How SSH got to be on port 22

By on 3 May 2024

Category: Tech matters

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Adapted from Mark LS's original at Wikimedia Commons.

Tatu Ylonen may not be the best-known name in protocol development these days, but chances are that anyone doing systems work copying data between hosts or managing a Unix host will be using his software. He wrote the ubiquitous ‘SSH’ program back in 1995.

In a repost that always gets a huge amount of hits, Tatu discusses on the SSH Academy website how the Internet port assignment of 22 came about. Really, it’s a process story, about how in those days getting an assigned number in the protocol registry maintained by the Internet Assigned Numbers Authority (IANA) was as simple as writing a letter to Jon Postel and Joyce Reynolds. But the number ‘22’ is one of those rare and wonderful things. Why 22? Well, that’s the second part of the story.

What are port numbers anyway?

When a connection is made over the Internet Protocol (IP) to another machine (or even a local machine) a relationship is constructed between the Internet addresses, but also as a specific transport protocol (UDP or TCP for instance) one level above IP, and then within that higher transport protocol, a ‘port’ number which identifies a service. This allows the receiving host to understand what the sender wants to do because, by common convention, the port is signalling what kind of protocol is used for that service above the transport protocol. But it is just a convention — an organizing principle adopted to make things easier to understand and manage.

Users see IP ports all the time and don’t think about it

When a web URL looks like the :443 part is actually giving the port number. Even the configuration of home Internet firewalls likely has rules in the Access Control List (ACL) mechanism about port 53 (DNS), port 123 (NTP) and ports 80 and 443 (HTTP, and secure HTTP) amongst others. These values are assigned to make it easier to know what’s going on. It’s basic organization.

It’s organizing principles all the way down

Protocols form layers like a sponge cake. Down the bottom is the physical layer, and the medium messages are sent over. It could be radio, in many different forms — Wi-Fi, cellular, satellite in (GEO) (LEO) or geosynchronous — orbit. It could be old-fashioned Ethernet on thick cables, modern unshielded twisted pair wiring, it could be a fibre optical connection or a modem connection through the telephone network, or even messages strapped to the leg of carrier pigeons. It really doesn’t matter. The physical layer simply provides a mechanism to send data out.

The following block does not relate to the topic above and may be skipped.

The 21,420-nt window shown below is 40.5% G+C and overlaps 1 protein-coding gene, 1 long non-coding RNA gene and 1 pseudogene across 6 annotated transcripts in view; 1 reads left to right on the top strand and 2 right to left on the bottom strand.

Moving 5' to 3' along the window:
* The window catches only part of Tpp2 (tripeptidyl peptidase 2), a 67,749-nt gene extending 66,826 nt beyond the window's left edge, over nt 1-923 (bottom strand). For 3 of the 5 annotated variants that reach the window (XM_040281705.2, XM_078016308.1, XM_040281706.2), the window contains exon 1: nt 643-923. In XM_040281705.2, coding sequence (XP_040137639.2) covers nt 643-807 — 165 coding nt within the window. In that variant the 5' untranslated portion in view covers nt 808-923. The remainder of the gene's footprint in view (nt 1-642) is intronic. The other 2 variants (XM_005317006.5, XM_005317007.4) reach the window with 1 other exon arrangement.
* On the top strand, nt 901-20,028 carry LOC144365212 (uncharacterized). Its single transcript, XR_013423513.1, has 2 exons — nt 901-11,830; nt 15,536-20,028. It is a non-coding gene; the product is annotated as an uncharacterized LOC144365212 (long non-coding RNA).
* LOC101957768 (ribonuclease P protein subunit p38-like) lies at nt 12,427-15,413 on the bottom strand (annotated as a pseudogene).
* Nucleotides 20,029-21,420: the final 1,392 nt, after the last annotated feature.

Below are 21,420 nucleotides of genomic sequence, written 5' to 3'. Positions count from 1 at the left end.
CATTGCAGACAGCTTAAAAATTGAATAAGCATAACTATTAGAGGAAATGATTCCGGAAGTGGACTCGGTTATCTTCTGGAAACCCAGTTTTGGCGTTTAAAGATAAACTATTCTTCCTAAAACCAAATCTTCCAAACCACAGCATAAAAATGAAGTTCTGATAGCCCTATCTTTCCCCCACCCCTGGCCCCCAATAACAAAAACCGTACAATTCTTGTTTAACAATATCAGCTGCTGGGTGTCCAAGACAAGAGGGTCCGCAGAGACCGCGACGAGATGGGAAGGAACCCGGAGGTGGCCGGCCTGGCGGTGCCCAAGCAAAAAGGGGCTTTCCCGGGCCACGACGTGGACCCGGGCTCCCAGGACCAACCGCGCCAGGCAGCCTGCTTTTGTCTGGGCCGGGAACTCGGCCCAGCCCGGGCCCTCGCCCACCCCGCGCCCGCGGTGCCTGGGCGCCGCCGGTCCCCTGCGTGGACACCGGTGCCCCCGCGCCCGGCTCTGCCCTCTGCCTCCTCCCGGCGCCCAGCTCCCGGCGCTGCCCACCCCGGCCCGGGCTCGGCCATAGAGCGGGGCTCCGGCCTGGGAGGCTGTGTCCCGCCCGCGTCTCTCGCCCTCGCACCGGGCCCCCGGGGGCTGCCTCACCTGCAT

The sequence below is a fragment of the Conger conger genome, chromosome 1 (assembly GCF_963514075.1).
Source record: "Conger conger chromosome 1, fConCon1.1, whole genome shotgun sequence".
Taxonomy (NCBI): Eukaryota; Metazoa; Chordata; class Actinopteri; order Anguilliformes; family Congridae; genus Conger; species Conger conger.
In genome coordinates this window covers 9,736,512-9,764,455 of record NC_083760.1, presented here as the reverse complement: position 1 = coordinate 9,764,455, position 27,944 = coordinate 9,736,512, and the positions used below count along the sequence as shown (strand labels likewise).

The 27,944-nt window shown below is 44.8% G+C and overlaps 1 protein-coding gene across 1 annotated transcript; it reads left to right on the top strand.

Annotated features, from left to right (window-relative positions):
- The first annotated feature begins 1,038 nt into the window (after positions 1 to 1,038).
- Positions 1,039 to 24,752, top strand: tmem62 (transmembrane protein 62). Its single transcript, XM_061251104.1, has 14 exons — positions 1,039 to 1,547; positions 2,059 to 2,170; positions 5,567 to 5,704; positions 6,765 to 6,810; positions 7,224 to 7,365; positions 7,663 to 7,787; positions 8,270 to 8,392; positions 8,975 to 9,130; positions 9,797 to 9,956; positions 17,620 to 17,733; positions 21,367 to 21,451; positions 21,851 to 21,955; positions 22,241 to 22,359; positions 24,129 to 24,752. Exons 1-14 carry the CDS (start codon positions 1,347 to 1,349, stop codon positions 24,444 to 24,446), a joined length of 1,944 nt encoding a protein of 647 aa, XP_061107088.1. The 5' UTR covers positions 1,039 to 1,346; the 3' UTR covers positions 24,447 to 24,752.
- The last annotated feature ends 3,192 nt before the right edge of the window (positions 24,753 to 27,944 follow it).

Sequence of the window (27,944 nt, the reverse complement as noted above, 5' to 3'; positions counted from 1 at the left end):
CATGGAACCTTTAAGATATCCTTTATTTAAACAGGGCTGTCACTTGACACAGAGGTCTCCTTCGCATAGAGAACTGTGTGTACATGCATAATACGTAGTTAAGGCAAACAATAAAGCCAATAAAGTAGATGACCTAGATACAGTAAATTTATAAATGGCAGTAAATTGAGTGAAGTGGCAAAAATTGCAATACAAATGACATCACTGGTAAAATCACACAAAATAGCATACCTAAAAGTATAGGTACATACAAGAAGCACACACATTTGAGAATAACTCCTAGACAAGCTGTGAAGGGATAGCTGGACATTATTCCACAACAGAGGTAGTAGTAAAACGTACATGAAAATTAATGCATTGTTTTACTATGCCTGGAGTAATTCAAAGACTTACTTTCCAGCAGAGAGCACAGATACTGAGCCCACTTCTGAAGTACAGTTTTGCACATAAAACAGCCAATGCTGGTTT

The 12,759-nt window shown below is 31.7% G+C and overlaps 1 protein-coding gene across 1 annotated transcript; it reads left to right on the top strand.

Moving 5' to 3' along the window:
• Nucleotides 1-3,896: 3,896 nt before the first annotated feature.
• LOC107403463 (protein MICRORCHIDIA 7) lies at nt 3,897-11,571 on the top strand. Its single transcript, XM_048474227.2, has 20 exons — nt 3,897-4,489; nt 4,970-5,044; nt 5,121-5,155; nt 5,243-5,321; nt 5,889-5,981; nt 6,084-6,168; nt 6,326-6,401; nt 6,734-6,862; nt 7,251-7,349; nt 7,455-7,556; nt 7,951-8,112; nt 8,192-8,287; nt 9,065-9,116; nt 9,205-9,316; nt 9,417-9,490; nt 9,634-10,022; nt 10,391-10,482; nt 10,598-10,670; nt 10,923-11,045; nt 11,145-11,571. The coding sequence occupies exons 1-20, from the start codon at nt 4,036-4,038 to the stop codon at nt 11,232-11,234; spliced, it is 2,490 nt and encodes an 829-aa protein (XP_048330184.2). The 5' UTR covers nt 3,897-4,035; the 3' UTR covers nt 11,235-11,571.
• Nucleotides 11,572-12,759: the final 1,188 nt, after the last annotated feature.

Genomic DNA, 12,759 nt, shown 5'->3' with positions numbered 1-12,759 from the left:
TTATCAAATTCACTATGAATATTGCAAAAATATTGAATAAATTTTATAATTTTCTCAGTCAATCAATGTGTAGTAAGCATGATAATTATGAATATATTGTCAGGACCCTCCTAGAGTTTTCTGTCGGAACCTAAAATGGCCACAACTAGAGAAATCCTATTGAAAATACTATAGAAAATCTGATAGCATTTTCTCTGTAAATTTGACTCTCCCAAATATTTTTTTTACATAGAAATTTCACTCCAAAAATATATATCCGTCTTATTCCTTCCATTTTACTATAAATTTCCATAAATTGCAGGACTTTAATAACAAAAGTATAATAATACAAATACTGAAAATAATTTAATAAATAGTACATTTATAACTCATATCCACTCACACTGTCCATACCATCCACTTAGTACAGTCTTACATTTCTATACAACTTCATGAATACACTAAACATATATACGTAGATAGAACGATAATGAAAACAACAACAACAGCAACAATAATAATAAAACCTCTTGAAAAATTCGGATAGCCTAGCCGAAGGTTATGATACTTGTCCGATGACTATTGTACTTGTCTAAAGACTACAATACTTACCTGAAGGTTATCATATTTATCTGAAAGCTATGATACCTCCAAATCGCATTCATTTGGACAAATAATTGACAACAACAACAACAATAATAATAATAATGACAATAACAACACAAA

Above that is the ‘link’ layer, which, for that physical medium, defines what a bit, a byte, and a sequence of bytes (often called a frame) look like to the physical layer. It also has addresses all of its own sometimes, to define how people talk to each other on that link. That link is the local network. It may span vast distances, but in this context, it’s ‘local’ because the local user can know and talk to all the things on that link, without anyone else’s assistance.

The first true ‘Internet’ layer is the next one up, the network layer. It uses all the different kinds of links that lie between local and other Internet-connected devices to send IP packets. On the local link, they lie inside frames, when they cross into another intermediate network they move into their framing, and then at the receiver’s side they sit in whatever local link layer they use. So, the local user can be on fibre optic links in Wi-Fi and the framing takes care of the differences locally so the IP network layer can be a consistent message.

All is well and good, but there may be many other IP messages as packets flying around. How can they be categorized from each other? This is done by considering all the information about the local link and the other end in a form called a ‘tuple’ (a database term for a set of data) such as the ‘five-tuple’ of source address, source port, destination address, destination port, and transport protocol.

That should be unique to the local link and its conversation with another endpoint in the Internet. It’s used by Network Address Translators (NATs) to map from many private addresses to a smaller set of external globally visible addresses using the port number part creatively to identify the link behind the NAT common address. It’s used in Firewalls to manage data flow, to prioritize traffic, and crucially, it’s used by the receiving party to initiate communication using the right protocol encoding for the given purposes.